What is the best poster you have ever had on your bedroom wall?
I am not one to stick things up on my wall, but when I was in school, I used to have two posters: one of Mohamed Salah and one of Frank Ocean. Two completely diverse types of people, but what the two meant o me at the time was that they were individuals who did what they did out of genuine passion and love, without changing who they are as people. Mohamed Salah is a great representation of what an Arab man should be: respectful, faithful, hardworking, goal-driven, and kind. To me, Frank Ocean artistically shows what vulnerability, authenticity, and truth are in music. His art is layered and timeless and always leaves the listener to think, feel, and take away something from the experience. I aspire to make music that stands the test of time whilst remaining authentic to my background and inspiring others to do the same.
What inspires you outside of music?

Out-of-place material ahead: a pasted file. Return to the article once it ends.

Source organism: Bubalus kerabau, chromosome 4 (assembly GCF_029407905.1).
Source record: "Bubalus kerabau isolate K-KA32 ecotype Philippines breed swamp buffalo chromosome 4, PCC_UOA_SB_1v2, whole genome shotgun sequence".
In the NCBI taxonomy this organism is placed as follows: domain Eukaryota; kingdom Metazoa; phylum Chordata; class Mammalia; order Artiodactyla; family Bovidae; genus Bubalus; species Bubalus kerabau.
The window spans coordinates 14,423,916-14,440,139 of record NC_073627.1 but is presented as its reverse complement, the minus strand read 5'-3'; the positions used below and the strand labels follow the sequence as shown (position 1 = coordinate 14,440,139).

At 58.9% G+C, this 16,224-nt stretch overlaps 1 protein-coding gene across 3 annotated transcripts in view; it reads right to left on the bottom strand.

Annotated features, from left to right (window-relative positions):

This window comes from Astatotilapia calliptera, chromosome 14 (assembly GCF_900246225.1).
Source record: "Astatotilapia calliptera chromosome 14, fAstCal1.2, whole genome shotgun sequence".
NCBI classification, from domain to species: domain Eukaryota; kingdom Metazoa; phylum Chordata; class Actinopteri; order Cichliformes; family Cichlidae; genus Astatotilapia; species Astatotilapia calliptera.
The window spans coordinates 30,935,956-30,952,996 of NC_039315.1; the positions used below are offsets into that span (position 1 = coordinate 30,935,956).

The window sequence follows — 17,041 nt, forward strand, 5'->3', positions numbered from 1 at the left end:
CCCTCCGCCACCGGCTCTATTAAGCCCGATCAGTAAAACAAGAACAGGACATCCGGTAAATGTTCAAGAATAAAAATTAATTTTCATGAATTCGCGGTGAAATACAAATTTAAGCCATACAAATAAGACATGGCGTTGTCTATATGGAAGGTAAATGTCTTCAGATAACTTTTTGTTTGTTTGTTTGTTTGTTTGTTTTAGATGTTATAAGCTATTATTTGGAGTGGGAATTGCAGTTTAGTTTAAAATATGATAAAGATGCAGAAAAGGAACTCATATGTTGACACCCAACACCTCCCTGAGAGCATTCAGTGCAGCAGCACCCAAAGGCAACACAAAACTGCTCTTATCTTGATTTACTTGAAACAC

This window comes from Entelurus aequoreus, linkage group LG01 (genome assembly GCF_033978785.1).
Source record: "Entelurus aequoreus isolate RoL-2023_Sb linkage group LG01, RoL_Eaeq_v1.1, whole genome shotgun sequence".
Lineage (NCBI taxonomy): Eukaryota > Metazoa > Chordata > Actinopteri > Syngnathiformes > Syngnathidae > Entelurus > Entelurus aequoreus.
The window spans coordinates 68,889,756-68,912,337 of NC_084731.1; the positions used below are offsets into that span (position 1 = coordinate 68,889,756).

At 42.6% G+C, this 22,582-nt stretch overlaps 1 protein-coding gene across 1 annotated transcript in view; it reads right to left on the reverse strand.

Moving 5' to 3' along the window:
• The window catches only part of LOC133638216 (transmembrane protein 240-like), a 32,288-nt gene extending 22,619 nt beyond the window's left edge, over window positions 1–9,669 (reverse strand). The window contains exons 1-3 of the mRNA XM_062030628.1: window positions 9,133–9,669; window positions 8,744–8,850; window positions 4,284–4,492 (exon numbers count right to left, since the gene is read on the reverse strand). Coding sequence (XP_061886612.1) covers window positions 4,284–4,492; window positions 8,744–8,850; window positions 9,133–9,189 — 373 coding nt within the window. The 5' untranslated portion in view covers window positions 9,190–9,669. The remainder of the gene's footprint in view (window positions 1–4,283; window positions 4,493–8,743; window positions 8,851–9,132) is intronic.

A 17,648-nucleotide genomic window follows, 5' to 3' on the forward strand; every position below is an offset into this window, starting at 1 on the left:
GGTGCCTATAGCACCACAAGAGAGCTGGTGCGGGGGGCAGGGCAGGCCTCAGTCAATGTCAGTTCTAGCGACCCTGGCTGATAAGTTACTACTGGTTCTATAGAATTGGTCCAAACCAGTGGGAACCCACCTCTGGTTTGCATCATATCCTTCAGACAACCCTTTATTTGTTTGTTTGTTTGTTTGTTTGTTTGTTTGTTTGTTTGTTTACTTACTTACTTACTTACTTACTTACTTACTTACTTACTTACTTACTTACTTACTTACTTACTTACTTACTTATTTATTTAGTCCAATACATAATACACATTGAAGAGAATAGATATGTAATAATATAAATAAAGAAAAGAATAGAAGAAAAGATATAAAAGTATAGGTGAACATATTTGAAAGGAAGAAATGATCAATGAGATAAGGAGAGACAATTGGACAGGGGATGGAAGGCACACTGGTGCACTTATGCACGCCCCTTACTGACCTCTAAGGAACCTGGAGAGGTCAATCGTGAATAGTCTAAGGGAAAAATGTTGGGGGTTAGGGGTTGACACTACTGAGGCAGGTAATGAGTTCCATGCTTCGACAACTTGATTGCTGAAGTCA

Outside of music, I am inspired by History, particularly the Golden Ages of Islam in the Middle East, Persia, and Africa. It is amazing to see what our civilisations achieved when they were focused on growth, enlightenment, and prosperity rather than war, greed, and discrimination. Notable figures like Al Khwarizmi invented Algebra, Abbas Ibn Firnas created the first motorised flying vehicle, and Ibn Sina established a lot of what we know in modern medicine. Religion and our nationalities do not have to have a negative impact on our abilities as Arabs, Africans, and Muslims to prosper and innovate. We are smart, talented, and gifted people. Once we have a shift in our mentalities, which has been hindered due to years of conflict and war, we can be a leading civilisation contributing to the growth of the world.